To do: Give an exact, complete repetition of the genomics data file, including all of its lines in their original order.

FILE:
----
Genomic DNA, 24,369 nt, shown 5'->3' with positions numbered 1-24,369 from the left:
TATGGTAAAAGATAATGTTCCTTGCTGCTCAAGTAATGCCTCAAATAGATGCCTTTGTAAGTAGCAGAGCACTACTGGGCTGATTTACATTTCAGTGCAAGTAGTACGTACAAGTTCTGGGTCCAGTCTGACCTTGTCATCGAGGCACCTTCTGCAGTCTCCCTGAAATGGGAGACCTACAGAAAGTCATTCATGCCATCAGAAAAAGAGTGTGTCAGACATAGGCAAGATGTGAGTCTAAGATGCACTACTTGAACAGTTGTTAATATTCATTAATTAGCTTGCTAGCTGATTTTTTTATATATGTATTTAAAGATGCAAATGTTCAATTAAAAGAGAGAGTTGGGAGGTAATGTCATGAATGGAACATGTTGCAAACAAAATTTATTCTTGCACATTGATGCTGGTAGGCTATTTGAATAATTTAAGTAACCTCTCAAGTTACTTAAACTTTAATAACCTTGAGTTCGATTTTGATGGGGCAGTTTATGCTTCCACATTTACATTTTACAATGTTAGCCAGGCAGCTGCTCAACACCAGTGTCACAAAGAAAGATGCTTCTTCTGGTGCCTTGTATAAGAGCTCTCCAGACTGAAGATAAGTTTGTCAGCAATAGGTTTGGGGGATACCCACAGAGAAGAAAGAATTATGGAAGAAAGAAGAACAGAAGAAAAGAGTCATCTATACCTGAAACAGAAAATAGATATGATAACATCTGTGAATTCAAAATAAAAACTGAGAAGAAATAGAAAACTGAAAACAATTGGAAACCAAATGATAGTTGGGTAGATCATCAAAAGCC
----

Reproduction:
Genomic DNA, 24,369 nt, shown 5'->3' with positions numbered 1-24,369 from the left:
TATGGTAAAAGATAATGTTCCTTGCTGCTCAAGTAATGCCTCAAATAGATGCCTTTGTAAGTAGCAGAGCACTACTGGGCTGATTTACATTTCAGTGCAAGTAGTACGTACAAGTTCTGGGTCCAGTCTGACCTTGTCATCGAGGCACCTTCTGCAGTCTCCCTGAAATGGGAGACCTACAGAAAGTCATTCATGCCATCAGAAAAAGAGTGTGTCAGACATAGGCAAGATGTGAGTCTAAGATGCACTACTTGAACAGTTGTTAATATTCATTAATTAGCTTGCTAGCTGATTTTTTTATATATGTATTTAAAGATGCAAATGTTCAATTAAAAGAGAGAGTTGGGAGGTAATGTCATGAATGGAACATGTTGCAAACAAAATTTATTCTTGCACATTGATGCTGGTAGGCTATTTGAATAATTTAAGTAACCTCTCAAGTTACTTAAACTTTAATAACCTTGAGTTCGATTTTGATGGGGCAGTTTATGCTTCCACATTTACATTTTACAATGTTAGCCAGGCAGCTGCTCAACACCAGTGTCACAAAGAAAGATGCTTCTTCTGGTGCCTTGTATAAGAGCTCTCCAGACTGAAGATAAGTTTGTCAGCAATAGGTTTGGGGGATACCCACAGAGAAGAAAGAATTATGGAAGAAAGAAGAACAGAAGAAAAGAGTCATCTATACCTGAAACAGAAAATAGATATGATAACATCTGTGAATTCAAAATAAAAACTGAGAAGAAATAGAAAACTGAAAACAATTGGAAACCAAATGATAGTTGGGTAGATCATCAAAAGCC